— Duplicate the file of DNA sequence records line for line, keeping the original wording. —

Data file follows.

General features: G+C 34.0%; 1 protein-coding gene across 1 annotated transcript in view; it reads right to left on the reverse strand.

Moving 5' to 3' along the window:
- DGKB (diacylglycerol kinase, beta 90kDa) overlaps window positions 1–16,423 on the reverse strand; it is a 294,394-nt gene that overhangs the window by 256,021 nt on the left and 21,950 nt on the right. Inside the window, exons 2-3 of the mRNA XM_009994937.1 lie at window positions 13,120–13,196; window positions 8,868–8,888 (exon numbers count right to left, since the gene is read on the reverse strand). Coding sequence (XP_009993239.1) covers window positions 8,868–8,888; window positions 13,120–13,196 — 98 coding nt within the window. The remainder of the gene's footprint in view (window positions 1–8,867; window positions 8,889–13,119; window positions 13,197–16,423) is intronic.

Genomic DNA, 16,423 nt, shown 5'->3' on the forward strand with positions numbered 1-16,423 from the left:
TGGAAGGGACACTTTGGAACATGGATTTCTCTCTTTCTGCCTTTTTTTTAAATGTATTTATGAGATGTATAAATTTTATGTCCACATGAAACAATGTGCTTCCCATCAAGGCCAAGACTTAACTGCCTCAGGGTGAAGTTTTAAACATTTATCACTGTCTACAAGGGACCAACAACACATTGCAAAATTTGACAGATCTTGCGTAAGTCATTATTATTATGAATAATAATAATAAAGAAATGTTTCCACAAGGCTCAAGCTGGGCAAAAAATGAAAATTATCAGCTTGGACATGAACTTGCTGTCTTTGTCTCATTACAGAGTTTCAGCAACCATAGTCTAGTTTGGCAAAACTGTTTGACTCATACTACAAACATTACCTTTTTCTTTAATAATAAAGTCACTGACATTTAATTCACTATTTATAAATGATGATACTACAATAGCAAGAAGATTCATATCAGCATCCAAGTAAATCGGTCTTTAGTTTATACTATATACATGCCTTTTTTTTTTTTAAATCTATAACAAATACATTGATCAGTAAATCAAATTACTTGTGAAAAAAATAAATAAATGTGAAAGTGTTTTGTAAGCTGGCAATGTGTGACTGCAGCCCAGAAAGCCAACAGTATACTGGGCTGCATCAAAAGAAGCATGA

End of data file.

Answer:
General features: G+C 34.0%; 1 protein-coding gene across 1 annotated transcript in view; it reads right to left on the reverse strand.

Moving 5' to 3' along the window:
- DGKB (diacylglycerol kinase, beta 90kDa) overlaps window positions 1–16,423 on the reverse strand; it is a 294,394-nt gene that overhangs the window by 256,021 nt on the left and 21,950 nt on the right. Inside the window, exons 2-3 of the mRNA XM_009994937.1 lie at window positions 13,120–13,196; window positions 8,868–8,888 (exon numbers count right to left, since the gene is read on the reverse strand). Coding sequence (XP_009993239.1) covers window positions 8,868–8,888; window positions 13,120–13,196 — 98 coding nt within the window. The remainder of the gene's footprint in view (window positions 1–8,867; window positions 8,889–13,119; window positions 13,197–16,423) is intronic.

Genomic DNA, 16,423 nt, shown 5'->3' on the forward strand with positions numbered 1-16,423 from the left:
TGGAAGGGACACTTTGGAACATGGATTTCTCTCTTTCTGCCTTTTTTTTAAATGTATTTATGAGATGTATAAATTTTATGTCCACATGAAACAATGTGCTTCCCATCAAGGCCAAGACTTAACTGCCTCAGGGTGAAGTTTTAAACATTTATCACTGTCTACAAGGGACCAACAACACATTGCAAAATTTGACAGATCTTGCGTAAGTCATTATTATTATGAATAATAATAATAAAGAAATGTTTCCACAAGGCTCAAGCTGGGCAAAAAATGAAAATTATCAGCTTGGACATGAACTTGCTGTCTTTGTCTCATTACAGAGTTTCAGCAACCATAGTCTAGTTTGGCAAAACTGTTTGACTCATACTACAAACATTACCTTTTTCTTTAATAATAAAGTCACTGACATTTAATTCACTATTTATAAATGATGATACTACAATAGCAAGAAGATTCATATCAGCATCCAAGTAAATCGGTCTTTAGTTTATACTATATACATGCCTTTTTTTTTTTTAAATCTATAACAAATACATTGATCAGTAAATCAAATTACTTGTGAAAAAAATAAATAAATGTGAAAGTGTTTTGTAAGCTGGCAATGTGTGACTGCAGCCCAGAAAGCCAACAGTATACTGGGCTGCATCAAAAGAAGCATGA